Exercise Found to be Bad on Teeth

Physical fitness and exercise is encouraged because it is good for the health. It can keep our heart healthy, muscles in good condition and away from illnesses caused by a sedentary lifestyle. However, did you know that there is a downside to exercising?

Poor Oral Health on Athletes

A study published on the 2013 British Journal of Sports Medicine showed that 278 athletes in the 2012 Summer Olympics were evaluated as having poor oral health by a dentist. Based on their dental records, these athletes were found to have gum disease, tooth enamel erosion and tooth decay. These athletes came from developed countries such as US and Canada. Although most of them have not visited a dentist, access to some of the best dental services is not impossible.

One limitation of the study is its failure to determine the cause of poor oral health among athletes. However, researchers surmised it might have something to do with taking too many sports drinks when exercising. Not many people are aware of this, but sports drinks contain high amounts of sugar.  Another contributing factor would be energy bars that athletes usually consume.

How Can Exercise Cause Poor Oral Health?

In order to pinpoint the main culprit behind poor oral health in athletes, researchers from the University Hospital Heidelberg Germany and other dental institutions conducted a study on 35 healthy tri-athletes aged 35 years old and are gender-matched.

The subjects underwent full oral examination and their saliva was collected while at rest.  They were made to answer questionnaires about their diets such as if they consume sports drinks. Other questions pertain to daily oral hygiene practices and their exercise habits.

The athletes were divided into two groups with one acting as a control group. The athletes belonging to the other group were instructed to run for about 35 minutes in a track. Afterwards, their spit was collected. The samples as well as their teeth were compared with the control group.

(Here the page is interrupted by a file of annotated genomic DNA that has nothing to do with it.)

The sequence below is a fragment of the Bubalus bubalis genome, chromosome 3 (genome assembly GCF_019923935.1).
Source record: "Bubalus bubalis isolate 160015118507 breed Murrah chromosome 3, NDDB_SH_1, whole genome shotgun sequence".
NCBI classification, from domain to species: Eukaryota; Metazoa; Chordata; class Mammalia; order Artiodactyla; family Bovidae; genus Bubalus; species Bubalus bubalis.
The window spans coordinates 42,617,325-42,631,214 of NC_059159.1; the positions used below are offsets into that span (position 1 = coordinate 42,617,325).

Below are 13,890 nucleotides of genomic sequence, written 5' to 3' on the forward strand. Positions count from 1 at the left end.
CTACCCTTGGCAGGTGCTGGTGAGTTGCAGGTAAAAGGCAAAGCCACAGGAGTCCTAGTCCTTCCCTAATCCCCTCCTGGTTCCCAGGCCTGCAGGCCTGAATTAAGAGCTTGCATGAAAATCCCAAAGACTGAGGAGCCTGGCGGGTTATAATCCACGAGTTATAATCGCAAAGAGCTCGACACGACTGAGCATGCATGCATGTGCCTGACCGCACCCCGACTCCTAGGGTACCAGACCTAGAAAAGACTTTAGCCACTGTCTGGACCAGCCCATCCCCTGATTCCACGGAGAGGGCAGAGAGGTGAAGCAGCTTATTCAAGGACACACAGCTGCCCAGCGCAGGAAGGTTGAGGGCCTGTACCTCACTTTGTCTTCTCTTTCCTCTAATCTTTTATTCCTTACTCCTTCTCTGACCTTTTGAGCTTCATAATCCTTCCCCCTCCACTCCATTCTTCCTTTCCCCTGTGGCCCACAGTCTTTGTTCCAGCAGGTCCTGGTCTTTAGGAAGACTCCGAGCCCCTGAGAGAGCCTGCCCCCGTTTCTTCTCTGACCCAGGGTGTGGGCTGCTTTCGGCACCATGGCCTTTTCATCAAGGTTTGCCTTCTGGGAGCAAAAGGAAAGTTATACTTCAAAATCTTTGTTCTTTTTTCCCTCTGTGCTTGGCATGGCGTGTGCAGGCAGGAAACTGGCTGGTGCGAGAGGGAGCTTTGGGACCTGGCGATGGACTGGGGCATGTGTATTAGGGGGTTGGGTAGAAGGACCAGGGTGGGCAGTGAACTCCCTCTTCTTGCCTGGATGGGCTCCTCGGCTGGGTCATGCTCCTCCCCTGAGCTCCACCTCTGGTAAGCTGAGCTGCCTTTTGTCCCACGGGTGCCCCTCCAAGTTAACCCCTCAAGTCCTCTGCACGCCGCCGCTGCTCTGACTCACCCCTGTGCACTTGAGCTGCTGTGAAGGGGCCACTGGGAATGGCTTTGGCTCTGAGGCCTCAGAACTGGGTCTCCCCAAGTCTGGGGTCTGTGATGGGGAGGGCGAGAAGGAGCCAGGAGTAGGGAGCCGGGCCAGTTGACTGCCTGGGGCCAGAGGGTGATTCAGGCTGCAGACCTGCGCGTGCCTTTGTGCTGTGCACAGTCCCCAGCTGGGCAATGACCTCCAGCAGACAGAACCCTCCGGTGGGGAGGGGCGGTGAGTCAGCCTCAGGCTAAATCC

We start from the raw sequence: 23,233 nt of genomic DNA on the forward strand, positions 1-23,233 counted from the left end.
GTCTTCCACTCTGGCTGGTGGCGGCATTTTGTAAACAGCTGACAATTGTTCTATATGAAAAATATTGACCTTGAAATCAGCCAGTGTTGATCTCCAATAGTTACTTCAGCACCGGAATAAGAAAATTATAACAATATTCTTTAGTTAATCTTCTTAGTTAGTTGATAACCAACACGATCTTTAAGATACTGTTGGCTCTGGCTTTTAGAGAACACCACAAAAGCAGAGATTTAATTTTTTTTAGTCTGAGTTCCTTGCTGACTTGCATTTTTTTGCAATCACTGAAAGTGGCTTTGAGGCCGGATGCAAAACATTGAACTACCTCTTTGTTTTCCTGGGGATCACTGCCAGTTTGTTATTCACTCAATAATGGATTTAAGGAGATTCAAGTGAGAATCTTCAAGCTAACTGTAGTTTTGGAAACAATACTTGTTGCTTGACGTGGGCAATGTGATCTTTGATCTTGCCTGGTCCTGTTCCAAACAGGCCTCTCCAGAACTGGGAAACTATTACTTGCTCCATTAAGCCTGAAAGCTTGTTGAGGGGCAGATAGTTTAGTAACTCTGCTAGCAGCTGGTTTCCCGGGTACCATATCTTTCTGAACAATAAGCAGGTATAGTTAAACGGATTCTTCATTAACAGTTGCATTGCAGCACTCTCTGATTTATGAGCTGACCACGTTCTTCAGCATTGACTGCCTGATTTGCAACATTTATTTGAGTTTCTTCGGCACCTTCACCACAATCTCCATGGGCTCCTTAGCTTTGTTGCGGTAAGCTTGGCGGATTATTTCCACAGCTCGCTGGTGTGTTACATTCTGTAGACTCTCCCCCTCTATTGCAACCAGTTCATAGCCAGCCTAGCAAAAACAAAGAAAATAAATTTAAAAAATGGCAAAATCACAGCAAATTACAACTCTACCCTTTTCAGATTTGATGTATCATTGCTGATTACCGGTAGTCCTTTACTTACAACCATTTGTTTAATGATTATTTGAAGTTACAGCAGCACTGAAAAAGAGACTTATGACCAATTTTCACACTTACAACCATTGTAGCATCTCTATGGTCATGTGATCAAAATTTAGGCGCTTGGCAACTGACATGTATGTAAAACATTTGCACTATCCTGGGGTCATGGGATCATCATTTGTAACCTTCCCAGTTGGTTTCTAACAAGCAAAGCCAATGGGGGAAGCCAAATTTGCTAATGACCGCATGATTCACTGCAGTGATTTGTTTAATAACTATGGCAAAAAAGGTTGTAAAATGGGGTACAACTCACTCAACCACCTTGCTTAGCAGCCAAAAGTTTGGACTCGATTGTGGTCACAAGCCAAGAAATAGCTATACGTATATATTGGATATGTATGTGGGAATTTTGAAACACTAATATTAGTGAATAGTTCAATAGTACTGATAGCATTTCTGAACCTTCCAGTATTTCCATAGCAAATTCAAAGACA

The results showed that more erosion in teeth enamel and increased cavities can be seen in athletes who trained and is particularly evident on those who trained really hard. These can be attributed to the decrease in saliva production in the mouth. The chemical composition of the saliva also changed when at rest and when actively exercising. No significant changes were noted when the athletes drank sports drinks and water.

Saliva pH Levels

Naturally, saliva should have a neutral pH level. However, when you exercise, it becomes more alkaline or basic. Once this happens, the protein found in saliva that protects the teeth enamel from erosion becomes ineffective.

There is actually no association with the amount of sports drinks or sugary beverages one consumes. The study somehow opened the door to sports dentistry. Athletes or those training regularly should take special care and precaution in maintaining the health of their teeth. They should consider visiting a dentist specializing in sports dentistry so proper advice can be given to them.

Photo credit: Chris Hunkeler on Flickr

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